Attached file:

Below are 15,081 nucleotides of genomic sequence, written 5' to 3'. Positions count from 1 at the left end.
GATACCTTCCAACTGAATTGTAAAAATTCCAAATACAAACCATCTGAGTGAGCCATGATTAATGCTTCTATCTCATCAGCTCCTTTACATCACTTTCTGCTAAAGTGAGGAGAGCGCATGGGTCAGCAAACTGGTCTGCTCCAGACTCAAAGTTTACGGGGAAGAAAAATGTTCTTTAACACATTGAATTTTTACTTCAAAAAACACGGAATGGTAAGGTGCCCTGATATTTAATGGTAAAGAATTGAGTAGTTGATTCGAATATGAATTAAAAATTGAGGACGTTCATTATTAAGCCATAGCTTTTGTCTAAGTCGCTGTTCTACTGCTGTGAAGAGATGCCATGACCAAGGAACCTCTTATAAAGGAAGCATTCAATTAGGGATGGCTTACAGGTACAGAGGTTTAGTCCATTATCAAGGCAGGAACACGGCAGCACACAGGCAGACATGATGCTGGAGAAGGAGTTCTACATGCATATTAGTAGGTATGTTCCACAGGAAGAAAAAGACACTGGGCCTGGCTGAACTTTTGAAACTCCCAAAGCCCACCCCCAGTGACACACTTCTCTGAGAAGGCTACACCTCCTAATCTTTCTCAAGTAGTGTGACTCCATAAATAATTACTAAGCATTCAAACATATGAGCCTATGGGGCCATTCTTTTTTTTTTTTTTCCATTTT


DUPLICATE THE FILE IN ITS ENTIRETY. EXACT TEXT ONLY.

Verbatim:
Below are 15,081 nucleotides of genomic sequence, written 5' to 3'. Positions count from 1 at the left end.
GATACCTTCCAACTGAATTGTAAAAATTCCAAATACAAACCATCTGAGTGAGCCATGATTAATGCTTCTATCTCATCAGCTCCTTTACATCACTTTCTGCTAAAGTGAGGAGAGCGCATGGGTCAGCAAACTGGTCTGCTCCAGACTCAAAGTTTACGGGGAAGAAAAATGTTCTTTAACACATTGAATTTTTACTTCAAAAAACACGGAATGGTAAGGTGCCCTGATATTTAATGGTAAAGAATTGAGTAGTTGATTCGAATATGAATTAAAAATTGAGGACGTTCATTATTAAGCCATAGCTTTTGTCTAAGTCGCTGTTCTACTGCTGTGAAGAGATGCCATGACCAAGGAACCTCTTATAAAGGAAGCATTCAATTAGGGATGGCTTACAGGTACAGAGGTTTAGTCCATTATCAAGGCAGGAACACGGCAGCACACAGGCAGACATGATGCTGGAGAAGGAGTTCTACATGCATATTAGTAGGTATGTTCCACAGGAAGAAAAAGACACTGGGCCTGGCTGAACTTTTGAAACTCCCAAAGCCCACCCCCAGTGACACACTTCTCTGAGAAGGCTACACCTCCTAATCTTTCTCAAGTAGTGTGACTCCATAAATAATTACTAAGCATTCAAACATATGAGCCTATGGGGCCATTCTTTTTTTTTTTTTTCCATTTT